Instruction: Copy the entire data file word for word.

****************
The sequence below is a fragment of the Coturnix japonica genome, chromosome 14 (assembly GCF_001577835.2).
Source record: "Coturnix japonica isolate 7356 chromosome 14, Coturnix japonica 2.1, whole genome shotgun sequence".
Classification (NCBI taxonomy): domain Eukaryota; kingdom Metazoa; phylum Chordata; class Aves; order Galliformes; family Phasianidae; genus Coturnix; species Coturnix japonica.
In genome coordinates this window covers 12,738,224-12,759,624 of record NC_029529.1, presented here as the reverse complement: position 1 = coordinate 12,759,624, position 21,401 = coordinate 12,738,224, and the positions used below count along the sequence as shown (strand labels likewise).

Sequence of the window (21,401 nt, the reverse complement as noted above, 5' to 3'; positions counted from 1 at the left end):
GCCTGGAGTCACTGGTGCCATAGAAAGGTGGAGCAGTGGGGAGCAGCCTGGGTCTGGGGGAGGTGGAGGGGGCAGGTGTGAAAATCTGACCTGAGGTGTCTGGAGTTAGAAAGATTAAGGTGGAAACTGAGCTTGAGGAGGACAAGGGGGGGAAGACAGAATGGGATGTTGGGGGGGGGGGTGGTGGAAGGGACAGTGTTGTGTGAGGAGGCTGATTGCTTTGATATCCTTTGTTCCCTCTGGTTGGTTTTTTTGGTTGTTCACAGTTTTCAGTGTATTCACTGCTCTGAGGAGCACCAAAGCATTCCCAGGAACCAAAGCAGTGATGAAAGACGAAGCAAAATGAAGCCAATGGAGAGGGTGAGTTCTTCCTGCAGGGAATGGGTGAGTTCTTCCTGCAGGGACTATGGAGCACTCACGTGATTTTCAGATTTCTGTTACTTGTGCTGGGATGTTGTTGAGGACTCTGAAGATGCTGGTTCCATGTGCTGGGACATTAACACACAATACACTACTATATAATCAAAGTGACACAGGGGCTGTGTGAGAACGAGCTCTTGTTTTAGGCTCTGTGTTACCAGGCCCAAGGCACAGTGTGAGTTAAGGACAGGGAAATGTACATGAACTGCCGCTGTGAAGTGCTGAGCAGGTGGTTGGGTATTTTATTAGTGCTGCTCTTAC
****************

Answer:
The sequence below is a fragment of the Coturnix japonica genome, chromosome 14 (assembly GCF_001577835.2).
Source record: "Coturnix japonica isolate 7356 chromosome 14, Coturnix japonica 2.1, whole genome shotgun sequence".
Classification (NCBI taxonomy): domain Eukaryota; kingdom Metazoa; phylum Chordata; class Aves; order Galliformes; family Phasianidae; genus Coturnix; species Coturnix japonica.
In genome coordinates this window covers 12,738,224-12,759,624 of record NC_029529.1, presented here as the reverse complement: position 1 = coordinate 12,759,624, position 21,401 = coordinate 12,738,224, and the positions used below count along the sequence as shown (strand labels likewise).

Sequence of the window (21,401 nt, the reverse complement as noted above, 5' to 3'; positions counted from 1 at the left end):
GCCTGGAGTCACTGGTGCCATAGAAAGGTGGAGCAGTGGGGAGCAGCCTGGGTCTGGGGGAGGTGGAGGGGGCAGGTGTGAAAATCTGACCTGAGGTGTCTGGAGTTAGAAAGATTAAGGTGGAAACTGAGCTTGAGGAGGACAAGGGGGGGAAGACAGAATGGGATGTTGGGGGGGGGGGTGGTGGAAGGGACAGTGTTGTGTGAGGAGGCTGATTGCTTTGATATCCTTTGTTCCCTCTGGTTGGTTTTTTTGGTTGTTCACAGTTTTCAGTGTATTCACTGCTCTGAGGAGCACCAAAGCATTCCCAGGAACCAAAGCAGTGATGAAAGACGAAGCAAAATGAAGCCAATGGAGAGGGTGAGTTCTTCCTGCAGGGAATGGGTGAGTTCTTCCTGCAGGGACTATGGAGCACTCACGTGATTTTCAGATTTCTGTTACTTGTGCTGGGATGTTGTTGAGGACTCTGAAGATGCTGGTTCCATGTGCTGGGACATTAACACACAATACACTACTATATAATCAAAGTGACACAGGGGCTGTGTGAGAACGAGCTCTTGTTTTAGGCTCTGTGTTACCAGGCCCAAGGCACAGTGTGAGTTAAGGACAGGGAAATGTACATGAACTGCCGCTGTGAAGTGCTGAGCAGGTGGTTGGGTATTTTATTAGTGCTGCTCTTAC